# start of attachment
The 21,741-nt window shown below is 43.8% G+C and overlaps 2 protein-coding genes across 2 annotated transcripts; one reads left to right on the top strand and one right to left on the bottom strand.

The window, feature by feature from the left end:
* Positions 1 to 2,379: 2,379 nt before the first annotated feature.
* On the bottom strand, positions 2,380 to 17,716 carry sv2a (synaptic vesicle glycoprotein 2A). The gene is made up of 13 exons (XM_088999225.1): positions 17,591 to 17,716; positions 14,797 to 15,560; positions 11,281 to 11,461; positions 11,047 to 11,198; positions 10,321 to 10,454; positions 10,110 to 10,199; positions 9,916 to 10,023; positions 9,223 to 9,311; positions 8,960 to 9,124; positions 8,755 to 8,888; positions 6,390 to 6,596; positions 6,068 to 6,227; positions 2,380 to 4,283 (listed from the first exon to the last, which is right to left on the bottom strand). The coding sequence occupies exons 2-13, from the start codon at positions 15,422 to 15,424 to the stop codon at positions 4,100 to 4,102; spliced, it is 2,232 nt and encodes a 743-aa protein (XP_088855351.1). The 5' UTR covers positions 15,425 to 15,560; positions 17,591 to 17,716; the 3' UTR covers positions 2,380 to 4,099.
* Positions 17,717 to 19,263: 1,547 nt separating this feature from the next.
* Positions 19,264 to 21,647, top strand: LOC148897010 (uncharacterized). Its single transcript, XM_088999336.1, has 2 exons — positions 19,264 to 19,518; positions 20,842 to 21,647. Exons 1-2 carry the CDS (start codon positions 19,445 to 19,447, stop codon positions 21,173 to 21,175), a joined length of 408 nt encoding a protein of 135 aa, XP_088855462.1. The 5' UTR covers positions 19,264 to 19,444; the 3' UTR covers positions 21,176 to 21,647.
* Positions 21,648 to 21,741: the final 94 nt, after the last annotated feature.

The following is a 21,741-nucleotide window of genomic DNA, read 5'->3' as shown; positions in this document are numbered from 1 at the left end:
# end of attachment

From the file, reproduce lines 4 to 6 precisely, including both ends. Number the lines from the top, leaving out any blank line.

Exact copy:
* On the bottom strand, positions 2,380 to 17,716 carry sv2a (synaptic vesicle glycoprotein 2A). The gene is made up of 13 exons (XM_088999225.1): positions 17,591 to 17,716; positions 14,797 to 15,560; positions 11,281 to 11,461; positions 11,047 to 11,198; positions 10,321 to 10,454; positions 10,110 to 10,199; positions 9,916 to 10,023; positions 9,223 to 9,311; positions 8,960 to 9,124; positions 8,755 to 8,888; positions 6,390 to 6,596; positions 6,068 to 6,227; positions 2,380 to 4,283 (listed from the first exon to the last, which is right to left on the bottom strand). The coding sequence occupies exons 2-13, from the start codon at positions 15,422 to 15,424 to the stop codon at positions 4,100 to 4,102; spliced, it is 2,232 nt and encodes a 743-aa protein (XP_088855351.1). The 5' UTR covers positions 15,425 to 15,560; positions 17,591 to 17,716; the 3' UTR covers positions 2,380 to 4,099.
* Positions 17,717 to 19,263: 1,547 nt separating this feature from the next.
* Positions 19,264 to 21,647, top strand: LOC148897010 (uncharacterized). Its single transcript, XM_088999336.1, has 2 exons — positions 19,264 to 19,518; positions 20,842 to 21,647. Exons 1-2 carry the CDS (start codon positions 19,445 to 19,447, stop codon positions 21,173 to 21,175), a joined length of 408 nt encoding a protein of 135 aa, XP_088855462.1. The 5' UTR covers positions 19,264 to 19,444; the 3' UTR covers positions 21,176 to 21,647.